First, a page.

On this particular night, I was supposed to be at a Bible camp. I learned early that I could go nearly anywhere, at any time, provided that I gave a perfectly believable religious reason to do so. (My dearest parents: Should you wish, I would advise that you stop reading. But know this: I love you with all my heart and I am sorry for a teenager’s deceit. It is something that I will no doubt experience firsthand.) Instead, I found myself in the backyard of a supposed friend’s house on top of their house, more than a little buzzed on a few shots of moonshine. In my defense, I rarely drank as it interfered significantly with my ability to jump over cars on my bored out KX 250, of which I was interminably proud. So, it was with a mostly sober mentality that I perused the situation.

I had agreed to jump from the top of the house onto a trampoline located strategically adjacent to an above ground swimming pool approximately four feet in depth. Parents, should you find yourself so strapped for space that you choose to place a pool adjacent to a trampoline, go see a therapist. Especially if you intend on raising teenagers. The problem was, I was afraid of heights and couldn’t swim. These are two maladies that I have mostly remedied, basically by learning to swim and staying off high things. But at that point in my life, I had neither the wisdom nor the reason for such decisions. So, I weighed my options.

Nearly fifteen years later, I was aboard yet another tricked out motorcycle on the outskirts of Reno, NV, where I had been attempting to ride with younger versions of myself in the dunes. I grew up riding motorcycles in an era where every attempt was made to stay on the motorcycle. I am and always have had nothing but mad respect for these maniacs who get off their bikes in midair, do back flips, forward flips, and do everything but make a sandwich in midair. It never crossed my mind that I would attempt something as insane as an adult, especially when pushing hard towards my thirtieth birthday. I did wonder occasionally, if maybe, when I were younger, if I would have been able to do those stunts.

So, there I was, with a bunch of yelling teenagers roaring me to just DO IT. I once again in my life, for the umpteenth time, I perused the situation and weighed my options. I was getting ready to attempt a stunt called the “Flying Superman Seat Grab.” It’s about what it sounds like, in that you really shouldn’t attempt it unless you’re superman. Or slightly insane and being cheered by a group of fearless teenagers who are equally insane. I remember briefly wishing I had chosen to just stay home and make an apple pie, grill some peaches or maybe take up knitting.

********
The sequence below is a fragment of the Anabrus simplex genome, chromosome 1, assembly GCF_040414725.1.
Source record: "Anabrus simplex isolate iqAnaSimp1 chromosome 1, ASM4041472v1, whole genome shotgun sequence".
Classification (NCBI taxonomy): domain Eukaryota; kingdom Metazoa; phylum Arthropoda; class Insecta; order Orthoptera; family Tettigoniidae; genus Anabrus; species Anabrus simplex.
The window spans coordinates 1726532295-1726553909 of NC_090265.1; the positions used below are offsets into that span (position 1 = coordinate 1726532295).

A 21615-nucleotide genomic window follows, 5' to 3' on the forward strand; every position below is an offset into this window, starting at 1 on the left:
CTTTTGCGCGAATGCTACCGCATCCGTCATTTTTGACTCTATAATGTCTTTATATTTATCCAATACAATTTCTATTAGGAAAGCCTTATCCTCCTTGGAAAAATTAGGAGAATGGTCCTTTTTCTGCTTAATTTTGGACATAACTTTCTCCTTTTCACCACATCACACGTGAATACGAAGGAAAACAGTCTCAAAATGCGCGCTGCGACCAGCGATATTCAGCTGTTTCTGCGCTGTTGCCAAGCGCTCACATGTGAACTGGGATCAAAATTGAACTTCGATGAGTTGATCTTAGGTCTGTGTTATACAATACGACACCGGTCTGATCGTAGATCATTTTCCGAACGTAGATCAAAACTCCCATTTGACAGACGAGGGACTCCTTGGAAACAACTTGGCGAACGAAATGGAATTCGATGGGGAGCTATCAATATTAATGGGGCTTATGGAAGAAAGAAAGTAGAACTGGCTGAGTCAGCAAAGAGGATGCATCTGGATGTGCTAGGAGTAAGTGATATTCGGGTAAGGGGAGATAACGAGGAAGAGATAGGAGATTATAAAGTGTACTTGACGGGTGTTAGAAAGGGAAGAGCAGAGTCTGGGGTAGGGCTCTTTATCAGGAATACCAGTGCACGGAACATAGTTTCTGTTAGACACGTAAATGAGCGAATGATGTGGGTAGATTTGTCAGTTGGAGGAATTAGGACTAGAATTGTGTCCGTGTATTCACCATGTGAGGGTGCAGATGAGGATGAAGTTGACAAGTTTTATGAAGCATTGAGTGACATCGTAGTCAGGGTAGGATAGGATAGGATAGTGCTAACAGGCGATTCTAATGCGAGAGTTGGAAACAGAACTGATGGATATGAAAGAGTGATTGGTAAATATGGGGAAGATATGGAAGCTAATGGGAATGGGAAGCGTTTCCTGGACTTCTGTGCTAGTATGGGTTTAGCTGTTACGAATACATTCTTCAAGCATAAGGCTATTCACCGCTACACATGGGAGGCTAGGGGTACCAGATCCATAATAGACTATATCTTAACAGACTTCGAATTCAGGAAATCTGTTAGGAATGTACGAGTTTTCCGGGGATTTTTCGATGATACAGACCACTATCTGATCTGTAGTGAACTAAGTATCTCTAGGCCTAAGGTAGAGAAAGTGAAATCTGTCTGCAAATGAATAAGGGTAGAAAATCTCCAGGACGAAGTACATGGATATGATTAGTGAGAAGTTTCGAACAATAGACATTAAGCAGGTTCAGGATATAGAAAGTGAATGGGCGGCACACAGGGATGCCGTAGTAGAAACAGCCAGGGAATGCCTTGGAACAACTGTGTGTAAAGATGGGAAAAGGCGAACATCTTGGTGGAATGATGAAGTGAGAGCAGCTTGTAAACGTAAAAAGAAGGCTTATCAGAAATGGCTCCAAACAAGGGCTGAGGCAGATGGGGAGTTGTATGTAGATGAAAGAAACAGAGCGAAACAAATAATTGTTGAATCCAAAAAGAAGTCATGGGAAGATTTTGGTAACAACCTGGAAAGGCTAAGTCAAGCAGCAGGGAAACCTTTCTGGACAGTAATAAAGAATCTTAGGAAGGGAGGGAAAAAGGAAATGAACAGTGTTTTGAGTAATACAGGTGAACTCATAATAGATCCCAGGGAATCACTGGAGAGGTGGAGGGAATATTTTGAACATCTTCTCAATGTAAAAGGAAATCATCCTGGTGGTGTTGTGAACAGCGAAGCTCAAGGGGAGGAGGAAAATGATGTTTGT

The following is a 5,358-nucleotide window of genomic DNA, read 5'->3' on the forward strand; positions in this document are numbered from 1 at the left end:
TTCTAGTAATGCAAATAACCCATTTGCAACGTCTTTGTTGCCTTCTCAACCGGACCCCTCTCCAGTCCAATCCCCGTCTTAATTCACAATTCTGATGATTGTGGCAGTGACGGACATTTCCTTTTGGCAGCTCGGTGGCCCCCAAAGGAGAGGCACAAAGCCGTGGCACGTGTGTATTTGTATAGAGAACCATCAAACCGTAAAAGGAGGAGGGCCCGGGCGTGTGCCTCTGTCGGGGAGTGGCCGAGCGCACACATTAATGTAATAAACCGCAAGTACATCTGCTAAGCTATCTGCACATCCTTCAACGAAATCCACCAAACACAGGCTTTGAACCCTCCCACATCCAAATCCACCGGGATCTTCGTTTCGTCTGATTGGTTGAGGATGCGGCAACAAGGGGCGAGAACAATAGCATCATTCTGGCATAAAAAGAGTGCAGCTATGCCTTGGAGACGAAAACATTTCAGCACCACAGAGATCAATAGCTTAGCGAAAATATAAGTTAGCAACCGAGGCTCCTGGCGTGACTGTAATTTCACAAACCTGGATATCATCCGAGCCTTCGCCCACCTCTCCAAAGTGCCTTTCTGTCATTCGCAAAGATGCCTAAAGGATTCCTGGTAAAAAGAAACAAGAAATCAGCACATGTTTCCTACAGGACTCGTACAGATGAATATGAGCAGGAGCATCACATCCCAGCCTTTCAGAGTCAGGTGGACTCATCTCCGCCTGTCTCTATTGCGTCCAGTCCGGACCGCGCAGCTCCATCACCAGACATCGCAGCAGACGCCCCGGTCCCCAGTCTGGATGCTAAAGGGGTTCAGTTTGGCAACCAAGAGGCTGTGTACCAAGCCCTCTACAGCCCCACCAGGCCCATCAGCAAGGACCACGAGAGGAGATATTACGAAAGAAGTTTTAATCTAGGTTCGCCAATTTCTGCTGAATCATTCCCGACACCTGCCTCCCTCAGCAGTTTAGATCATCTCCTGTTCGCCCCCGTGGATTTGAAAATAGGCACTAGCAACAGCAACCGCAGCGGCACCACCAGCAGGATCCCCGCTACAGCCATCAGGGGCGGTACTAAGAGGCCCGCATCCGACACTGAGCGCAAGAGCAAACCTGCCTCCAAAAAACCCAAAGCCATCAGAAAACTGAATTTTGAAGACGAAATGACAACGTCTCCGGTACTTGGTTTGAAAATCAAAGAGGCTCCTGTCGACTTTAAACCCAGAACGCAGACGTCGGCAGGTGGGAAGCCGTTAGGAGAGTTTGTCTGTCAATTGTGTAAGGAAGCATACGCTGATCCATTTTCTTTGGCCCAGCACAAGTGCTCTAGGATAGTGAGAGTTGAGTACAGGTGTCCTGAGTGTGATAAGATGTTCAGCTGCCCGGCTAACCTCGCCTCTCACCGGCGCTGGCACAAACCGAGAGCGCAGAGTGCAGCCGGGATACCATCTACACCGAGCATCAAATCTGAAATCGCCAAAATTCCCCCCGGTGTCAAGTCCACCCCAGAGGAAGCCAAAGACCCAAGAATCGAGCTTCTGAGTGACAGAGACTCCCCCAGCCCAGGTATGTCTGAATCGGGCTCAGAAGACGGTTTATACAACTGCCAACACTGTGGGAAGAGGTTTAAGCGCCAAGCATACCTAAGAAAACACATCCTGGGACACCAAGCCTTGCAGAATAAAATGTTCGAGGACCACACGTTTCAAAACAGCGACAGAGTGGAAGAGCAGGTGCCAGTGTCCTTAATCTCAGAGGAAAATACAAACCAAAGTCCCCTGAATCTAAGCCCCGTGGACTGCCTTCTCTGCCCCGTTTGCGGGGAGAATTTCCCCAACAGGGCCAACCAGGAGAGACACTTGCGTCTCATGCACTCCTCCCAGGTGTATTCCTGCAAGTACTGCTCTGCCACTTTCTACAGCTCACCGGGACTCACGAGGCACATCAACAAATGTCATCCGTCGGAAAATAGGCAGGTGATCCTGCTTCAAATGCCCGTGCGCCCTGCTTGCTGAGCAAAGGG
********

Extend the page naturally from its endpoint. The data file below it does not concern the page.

But, there is the point of no return that people such as me have that will not allow us to back off when committed. Is it hereditary, that iron ruthlessness that enables us to do things that we know, without a shadow of a doubt, will hurt? Is it a product of our environment? I really don’t know, but I tightened my goggles and gunned the throttle, hurtling down the dune to launch off the next one. Just as so many years earlier I had blindly leaped off the house. I didn’t break anything in that leap, but I nearly drowned. It turns out that I had badly misjudged the acceleration of a falling mass due to gravity and the braking effect of a new trampoline and all the possible angles of departure from the said trampoline. I also had no idea that landing prone in about three feet of water after falling that far generally renders you unconscious. At least briefly.

I also badly misjudged how quickly the motorcycle would get away from me as I released the handlebars and launched myself perpendicular to the ground away from the bike. There was this brief blinding moment of exhilaration, as I thought, “I’ve done it!” The whole point of the trick though is to catch the seat as the bike passes under you. I missed. I’m so glad that this was before camera phones as I would no doubt have been all over YouTube under the moniker “Old Dude Tries to Ride” or something of the sort. Thankfully, the dune I landed on was sand, and slightly sloped, so my landing was somewhat softened. All I broke was my sternum and a few fingers. All I suffered in my bad landing in the pool was a lingering concussion – both small prices to pay for such enormous stupidity.